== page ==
Discussion Topics 4. Identify the audience and purpose for this poster, and discuss whether this is an example of assertion propaganda. Back to Contents
Discussion Topics 4. Identify the audience and purpose for this poster, and discuss whether this is an example of assertion propaganda. Back to Contents Aimed at an American audience (during World War II), this poster was intended to dissuade citizens from discussing military affairs. This slogan can be considered an example of assertion propaganda; however, the qualifier “might” opens this question to debate. If students emphasize the use of “might” in the poster, they can argue that this is a reasonable claim. (Discussion Topic #4 continued)
Part 2: Bandwagon Back to Contents
Part 2: Bandwagon People generally like to feel that they belong to a group, especially one that appears to be successful and popular. The bandwagon technique manipulates people by appealing to this desire. Back to Contents The term “bandwagon” has its origins in the 1800s, when politicians used wagons with music and entertainment to attract audiences. Once a sizeable crowd had gathered to listen to the band, a politician would speak. Other politicians would often try to get a seat on a popular bandwagon, hoping to take advantage of its success.
Part 2: Bandwagon In modern usage, the term “bandwagon effect” refers to any situation in which people attempt to be part of a successful or popular endeavor merely for the sake of its popularity. Back to Contents The phrase “jumping on the bandwagon” was used to describe this phenomenon, and eventually the term was used outside the political realm. Five million members and growing!Thousands of satisfied customers can’t be wrong.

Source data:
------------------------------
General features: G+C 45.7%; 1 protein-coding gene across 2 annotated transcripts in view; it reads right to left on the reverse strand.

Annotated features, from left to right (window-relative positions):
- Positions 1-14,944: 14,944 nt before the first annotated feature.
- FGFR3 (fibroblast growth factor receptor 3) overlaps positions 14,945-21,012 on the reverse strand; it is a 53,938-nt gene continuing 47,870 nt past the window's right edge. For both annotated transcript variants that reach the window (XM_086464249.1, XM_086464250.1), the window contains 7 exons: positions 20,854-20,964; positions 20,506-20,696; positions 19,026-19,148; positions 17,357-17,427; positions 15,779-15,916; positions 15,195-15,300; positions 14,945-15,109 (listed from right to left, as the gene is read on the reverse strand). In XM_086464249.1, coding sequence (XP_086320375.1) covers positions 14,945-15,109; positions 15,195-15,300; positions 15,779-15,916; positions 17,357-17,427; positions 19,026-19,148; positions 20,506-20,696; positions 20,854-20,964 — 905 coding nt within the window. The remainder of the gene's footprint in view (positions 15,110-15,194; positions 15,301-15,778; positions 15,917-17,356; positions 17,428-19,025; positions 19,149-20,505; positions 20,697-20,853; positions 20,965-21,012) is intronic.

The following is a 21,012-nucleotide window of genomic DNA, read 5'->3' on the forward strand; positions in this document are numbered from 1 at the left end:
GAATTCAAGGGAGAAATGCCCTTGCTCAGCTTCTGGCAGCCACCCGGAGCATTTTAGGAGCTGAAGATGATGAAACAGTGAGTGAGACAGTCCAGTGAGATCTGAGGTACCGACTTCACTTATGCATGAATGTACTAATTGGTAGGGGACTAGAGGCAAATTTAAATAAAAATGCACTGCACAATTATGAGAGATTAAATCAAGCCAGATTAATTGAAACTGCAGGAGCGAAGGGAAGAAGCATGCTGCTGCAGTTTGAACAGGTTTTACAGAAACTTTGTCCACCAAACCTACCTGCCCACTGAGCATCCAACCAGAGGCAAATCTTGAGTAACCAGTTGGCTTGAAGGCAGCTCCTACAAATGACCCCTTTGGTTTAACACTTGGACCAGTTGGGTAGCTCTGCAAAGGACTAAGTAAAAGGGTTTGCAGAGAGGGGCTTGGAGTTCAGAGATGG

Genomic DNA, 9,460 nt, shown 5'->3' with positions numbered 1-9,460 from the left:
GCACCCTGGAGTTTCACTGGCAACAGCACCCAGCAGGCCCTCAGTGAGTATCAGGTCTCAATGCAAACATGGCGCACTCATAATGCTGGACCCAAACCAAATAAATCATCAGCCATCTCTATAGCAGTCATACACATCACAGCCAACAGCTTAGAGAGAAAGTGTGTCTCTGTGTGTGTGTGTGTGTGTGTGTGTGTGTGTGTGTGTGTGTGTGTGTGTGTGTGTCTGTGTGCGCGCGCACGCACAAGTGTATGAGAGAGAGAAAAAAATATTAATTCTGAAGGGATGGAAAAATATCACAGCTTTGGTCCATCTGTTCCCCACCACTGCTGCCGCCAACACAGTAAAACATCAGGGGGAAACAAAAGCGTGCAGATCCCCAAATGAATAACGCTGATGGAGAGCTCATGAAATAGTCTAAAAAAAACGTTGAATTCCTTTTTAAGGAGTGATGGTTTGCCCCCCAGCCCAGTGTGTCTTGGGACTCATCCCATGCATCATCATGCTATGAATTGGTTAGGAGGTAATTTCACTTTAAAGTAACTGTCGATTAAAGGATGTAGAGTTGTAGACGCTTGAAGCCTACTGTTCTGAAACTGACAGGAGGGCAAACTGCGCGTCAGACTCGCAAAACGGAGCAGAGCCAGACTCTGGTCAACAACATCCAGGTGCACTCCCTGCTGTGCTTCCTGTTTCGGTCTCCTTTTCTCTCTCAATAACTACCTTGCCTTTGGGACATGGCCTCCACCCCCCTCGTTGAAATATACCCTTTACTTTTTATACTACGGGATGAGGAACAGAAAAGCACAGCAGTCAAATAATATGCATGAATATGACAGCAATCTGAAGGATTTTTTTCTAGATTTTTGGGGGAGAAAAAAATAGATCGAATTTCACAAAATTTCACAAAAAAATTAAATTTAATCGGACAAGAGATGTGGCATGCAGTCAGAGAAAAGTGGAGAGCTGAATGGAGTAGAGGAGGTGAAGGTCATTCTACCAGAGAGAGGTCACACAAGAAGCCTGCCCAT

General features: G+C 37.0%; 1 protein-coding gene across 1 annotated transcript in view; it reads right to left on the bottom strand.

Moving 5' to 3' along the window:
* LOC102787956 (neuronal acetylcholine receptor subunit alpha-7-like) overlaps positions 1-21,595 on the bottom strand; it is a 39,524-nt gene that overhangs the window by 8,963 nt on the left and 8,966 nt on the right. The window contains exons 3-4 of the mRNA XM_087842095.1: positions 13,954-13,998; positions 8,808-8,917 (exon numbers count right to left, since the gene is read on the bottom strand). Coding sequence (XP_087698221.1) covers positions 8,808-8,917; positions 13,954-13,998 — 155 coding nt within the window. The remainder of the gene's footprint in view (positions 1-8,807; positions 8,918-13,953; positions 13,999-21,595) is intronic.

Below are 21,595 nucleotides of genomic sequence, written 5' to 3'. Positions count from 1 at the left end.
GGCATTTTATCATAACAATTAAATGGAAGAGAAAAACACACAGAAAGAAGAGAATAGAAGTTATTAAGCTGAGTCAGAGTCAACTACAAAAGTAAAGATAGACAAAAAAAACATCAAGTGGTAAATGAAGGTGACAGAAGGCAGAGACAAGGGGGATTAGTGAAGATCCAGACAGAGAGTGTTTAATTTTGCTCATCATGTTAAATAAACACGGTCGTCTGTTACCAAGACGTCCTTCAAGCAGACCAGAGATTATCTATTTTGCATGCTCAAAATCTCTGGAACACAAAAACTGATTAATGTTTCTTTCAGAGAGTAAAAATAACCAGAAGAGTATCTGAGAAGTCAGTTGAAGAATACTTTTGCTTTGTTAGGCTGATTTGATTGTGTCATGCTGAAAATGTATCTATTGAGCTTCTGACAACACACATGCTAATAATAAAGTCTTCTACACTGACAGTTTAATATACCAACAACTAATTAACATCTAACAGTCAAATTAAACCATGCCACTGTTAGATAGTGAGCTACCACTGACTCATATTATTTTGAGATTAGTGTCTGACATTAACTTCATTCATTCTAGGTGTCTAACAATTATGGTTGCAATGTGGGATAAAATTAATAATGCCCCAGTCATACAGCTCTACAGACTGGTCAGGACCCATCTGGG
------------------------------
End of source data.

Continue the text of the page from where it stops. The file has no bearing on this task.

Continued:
Part 2: Bandwagon You may have experienced this persuasive approach in the form of peer pressure. Back to Contents “Everybody’s doing it!” Propaganda often uses the same illogical appeal.
Part 2: Bandwagon This German poster reads, “All the people say yes on April 10th!” The suggestion is that, since everyone else is supposedly voting “yes,” you should, too. Back to Contents
Part 2: Bandwagon The bandwagon technique can be seen in a number of different scenarios. It may be used casually, on a topic that’s not particularly controversial. Back to Contents Everyone knows that the Grand Canyon is the most beautiful place in North America.
Part 2: Bandwagon It can be used to validate a moral claim: Back to Contents More and more couples are living together without being married, so it must be all right. Similarly, the bandwagon technique can be used to promote a candidate or a product: The Jackson campaign has the popularity it takes to win the election. Choose the top-selling truck in its class.
Part 2: Bandwagon The bandwagon technique is especially visible in product marketing. Advertisers will try to convince you that by failing to do what “everyone else” is doing or use the product “everyone else” is using, you are missing out. Back to Contents Join the digital revolution.
Part 2: Bandwagon This World War I poster depicts sailors from Japan, France, the United States, Britain, Russia, and Italy as a happy band of brothers. It seems to suggest that everyone is enlisting in the navy, and those who don’t should feel left out. Back to Contents
Part 2: Bandwagon In the sciences, the bandwagon technique is often used as a way to gain mainstream acceptance of a given theory, since the general public may struggle to understand the science behind complex issues. Back to Contents Most scientists believe global warming is a result of human activity. Experts agree that obesity contributes to the development of cancer.
Part 2: Bandwagon Sometimes it does make sense to consider the majority opinion, but only if you have reason to believe that it is founded on solid logical evidence. Back to Contents Even the most reasonable opinions can be wrong, however, and even “scientific” bandwagon appeals should always be subjected to scrutiny. Scientists agree that the sun revolves around the earth. More and more doctors are recommending that their patients smoke cigarettes.